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How to Teach a Cat to Fetch in 10 Simple Steps

Kerry-Ann Kerr Profile Picture

By Kerry-Ann Kerr

cat playing fetch outdoors

It is a game associated with dogs, but you will be happy to know fetch is something you can share with your cat. Not every cat will take to it, but you’ll never know if you don’t try, so here’s your chance to give it a go!

It’s an excellent exercise for tubby cats that need to lose a few pounds or a way for your cat to burn off some energy and stay mentally sharp. Keep reading and find out how to teach your cat to fetch, because why should dogs get to have all the fun?

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The 10 Simple Steps to Teach a Cat to Fetch

1. Find a Quiet Spot

You will want a small, clear area with no interruptions to keep your cat’s attention and teach it something new. When your cat gets better at the game, you can move to a larger area, but to start with somewhere small is perfect because it will restrict the playing field and keep the feline from getting distracted.

domestic cat playing fetch
Image Credit: sophiecat, Shutterstock

2. Select Your Toy

Follow your cat’s natural preferences when introducing this new game. If your cat has a favorite object or toy, we suggest you select another (more on that later.) You could also choose a treat for fetch, but your pet might not be inclined to bring it back.

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3. Timing Is Everything

Make sure you play when your cat is awake and alert, and we also recommend you start playing before mealtimes, as many owners find their cat is more receptive to training. The game will go nowhere if you pick the cat’s nap time to play, so be clever with your choice.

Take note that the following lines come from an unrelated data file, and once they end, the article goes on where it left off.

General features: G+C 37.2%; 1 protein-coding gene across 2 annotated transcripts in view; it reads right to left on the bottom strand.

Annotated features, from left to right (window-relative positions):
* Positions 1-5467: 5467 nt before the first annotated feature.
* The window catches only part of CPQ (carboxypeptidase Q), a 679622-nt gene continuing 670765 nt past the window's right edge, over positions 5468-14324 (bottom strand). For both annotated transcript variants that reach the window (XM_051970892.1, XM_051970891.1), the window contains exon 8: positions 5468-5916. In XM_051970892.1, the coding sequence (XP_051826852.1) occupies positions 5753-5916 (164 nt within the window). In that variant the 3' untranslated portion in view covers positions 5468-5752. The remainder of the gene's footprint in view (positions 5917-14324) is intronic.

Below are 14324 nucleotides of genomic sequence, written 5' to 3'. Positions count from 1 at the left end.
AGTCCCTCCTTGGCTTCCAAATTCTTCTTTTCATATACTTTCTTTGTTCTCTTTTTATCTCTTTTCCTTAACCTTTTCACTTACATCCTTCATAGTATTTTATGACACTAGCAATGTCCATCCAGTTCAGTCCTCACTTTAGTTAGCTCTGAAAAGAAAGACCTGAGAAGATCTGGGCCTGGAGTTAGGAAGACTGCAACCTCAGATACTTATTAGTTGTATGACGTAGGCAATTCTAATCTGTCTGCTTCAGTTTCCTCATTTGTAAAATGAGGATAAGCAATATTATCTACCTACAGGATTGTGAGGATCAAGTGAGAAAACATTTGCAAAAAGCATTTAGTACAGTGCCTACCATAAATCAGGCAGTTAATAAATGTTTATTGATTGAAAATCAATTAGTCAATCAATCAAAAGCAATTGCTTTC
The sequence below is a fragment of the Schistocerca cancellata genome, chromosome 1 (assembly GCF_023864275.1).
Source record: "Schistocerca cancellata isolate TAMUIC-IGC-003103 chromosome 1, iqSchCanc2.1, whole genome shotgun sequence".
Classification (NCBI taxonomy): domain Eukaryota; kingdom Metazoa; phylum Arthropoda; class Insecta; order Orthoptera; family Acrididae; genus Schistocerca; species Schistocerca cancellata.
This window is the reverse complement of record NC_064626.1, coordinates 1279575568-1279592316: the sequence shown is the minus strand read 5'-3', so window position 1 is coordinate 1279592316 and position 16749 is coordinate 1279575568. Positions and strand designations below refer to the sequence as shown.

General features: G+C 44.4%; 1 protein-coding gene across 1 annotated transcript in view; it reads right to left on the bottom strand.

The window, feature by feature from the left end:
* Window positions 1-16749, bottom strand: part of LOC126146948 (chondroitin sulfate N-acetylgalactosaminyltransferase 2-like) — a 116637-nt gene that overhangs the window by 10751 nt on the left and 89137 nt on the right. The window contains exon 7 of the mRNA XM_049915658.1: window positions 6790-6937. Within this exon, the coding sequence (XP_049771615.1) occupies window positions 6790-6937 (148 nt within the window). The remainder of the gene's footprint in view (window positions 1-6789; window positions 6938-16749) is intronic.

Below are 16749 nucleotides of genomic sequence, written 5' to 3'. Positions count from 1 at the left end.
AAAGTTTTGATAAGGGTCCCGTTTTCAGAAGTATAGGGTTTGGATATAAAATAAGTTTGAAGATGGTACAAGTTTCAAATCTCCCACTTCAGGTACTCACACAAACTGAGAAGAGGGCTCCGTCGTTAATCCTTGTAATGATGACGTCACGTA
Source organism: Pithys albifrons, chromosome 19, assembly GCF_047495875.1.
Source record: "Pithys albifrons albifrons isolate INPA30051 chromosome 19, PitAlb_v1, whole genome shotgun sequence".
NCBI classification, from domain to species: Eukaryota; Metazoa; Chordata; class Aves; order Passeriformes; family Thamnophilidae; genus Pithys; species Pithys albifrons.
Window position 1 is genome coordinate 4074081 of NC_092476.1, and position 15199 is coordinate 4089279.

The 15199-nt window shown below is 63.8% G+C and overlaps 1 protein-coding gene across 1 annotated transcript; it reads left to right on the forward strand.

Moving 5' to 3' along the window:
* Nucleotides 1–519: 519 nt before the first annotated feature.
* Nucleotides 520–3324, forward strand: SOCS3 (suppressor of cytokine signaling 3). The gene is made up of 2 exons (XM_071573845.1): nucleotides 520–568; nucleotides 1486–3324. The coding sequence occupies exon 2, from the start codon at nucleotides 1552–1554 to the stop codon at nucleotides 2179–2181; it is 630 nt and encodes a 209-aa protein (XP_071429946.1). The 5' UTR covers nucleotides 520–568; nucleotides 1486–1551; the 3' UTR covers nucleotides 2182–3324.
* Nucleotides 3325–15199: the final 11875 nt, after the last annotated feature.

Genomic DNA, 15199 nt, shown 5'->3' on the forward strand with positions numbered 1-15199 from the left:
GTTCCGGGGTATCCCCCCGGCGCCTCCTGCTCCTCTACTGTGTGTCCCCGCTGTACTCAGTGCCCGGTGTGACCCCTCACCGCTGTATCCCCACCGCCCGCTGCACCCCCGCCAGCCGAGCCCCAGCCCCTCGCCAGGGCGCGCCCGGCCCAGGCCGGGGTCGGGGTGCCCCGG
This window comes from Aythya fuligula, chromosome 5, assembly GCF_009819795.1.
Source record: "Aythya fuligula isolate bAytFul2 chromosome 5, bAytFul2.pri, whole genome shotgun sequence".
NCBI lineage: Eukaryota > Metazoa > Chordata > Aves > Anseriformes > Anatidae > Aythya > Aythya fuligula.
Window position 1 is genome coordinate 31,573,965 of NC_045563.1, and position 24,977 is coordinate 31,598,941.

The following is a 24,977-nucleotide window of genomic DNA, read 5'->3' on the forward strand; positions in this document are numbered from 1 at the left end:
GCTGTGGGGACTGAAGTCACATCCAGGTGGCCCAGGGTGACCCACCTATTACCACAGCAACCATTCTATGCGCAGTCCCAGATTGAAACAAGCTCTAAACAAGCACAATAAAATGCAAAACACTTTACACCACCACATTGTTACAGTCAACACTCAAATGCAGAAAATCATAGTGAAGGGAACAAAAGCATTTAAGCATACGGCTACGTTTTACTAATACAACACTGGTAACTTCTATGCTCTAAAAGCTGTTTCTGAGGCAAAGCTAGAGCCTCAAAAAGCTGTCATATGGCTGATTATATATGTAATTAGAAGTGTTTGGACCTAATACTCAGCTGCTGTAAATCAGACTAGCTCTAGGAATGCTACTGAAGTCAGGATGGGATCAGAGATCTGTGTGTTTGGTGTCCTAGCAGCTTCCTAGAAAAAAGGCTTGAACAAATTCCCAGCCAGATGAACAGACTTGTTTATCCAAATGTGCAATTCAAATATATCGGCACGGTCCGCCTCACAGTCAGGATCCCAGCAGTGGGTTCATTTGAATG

persian cat playing with feathered toy
Image Credit: ANURAK PONGPATIMET, Shutterstock

4. Rewards Are Key

Sometimes, picking up the toy and tossing it is reward enough for a cat, but it depends on the cat. Positive reinforcement with treats will help if your pet takes time to warm up to the game.

5. The Game Name

Cats might not communicate with words, but they certainly understand some, and you can link the game of fetch to a name to help your cat understand when the game is about to begin.

Once you’ve tossed the toy, say “fetch” and praise your cat by saying “good cat” when it returns with the toy. You can combine this with giving it a treat if you think it needs more positive reinforcement than just praise.

a tabby cat being fed a cat treat by hand
Image Credit: Jakub Zak, Shutterstock

6. He’s Smart, but You’re Smarter

If the cat returns and doesn’t drop the toy, show it the treat in your hand. Once they drop it, provide a treat and say “good cat.”

7. The Fetch Toy

So the toy doesn’t lose its value, make sure it is not left lying around the house. That is why we suggested not using his favorite toy earlier. Making the fetch toy something special means the cat will associate it with your shared game.

cat playing with a toy
Image Credit: socreative media, Shutterstock

8. Monkey in the Middle

Once the feline gets the hang of fetch, there is no stopping you both! You can move into a larger room and bring another family member or friend into the game. Sit at either end of the room and play monkey in the middle. This will teach your cat to play fetch with other people too.

9. Keep It Fun

Keep the games short. While dogs can go nuts for a fetch marathon, keep in mind that cats are more masters of the sprint and dash. A ten-minute-long game is lengthy in the cat world, and you don’t want to exhaust your pet. Try and stop the game before your cat calls it quits to keep it wanting more. Five minutes is a good length for a fun game of fetch.

Woman Playing with Cat Outdoors
Image Credit: Helena Lopes, Pexels

10. Try Different Toys

The next step you can take is to try out another toy using the same verbal cues from before. This is a good way to encourage the longevity of the game, even if the prized fetch toy is lost or damaged and you can’t find an exact replacement.


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Final Thoughts

Cats are clever animals, so it should not take too long for your pet to pick up on the simple game. If your cat isn’t interested, do not be too upset; it might not be the game for your feline! There are several other games and interactive toys you can share. The primary goal of playtime is to provide your cat with exercise and loving attention.

Featured Image Credit: barte.k_Shutterstock

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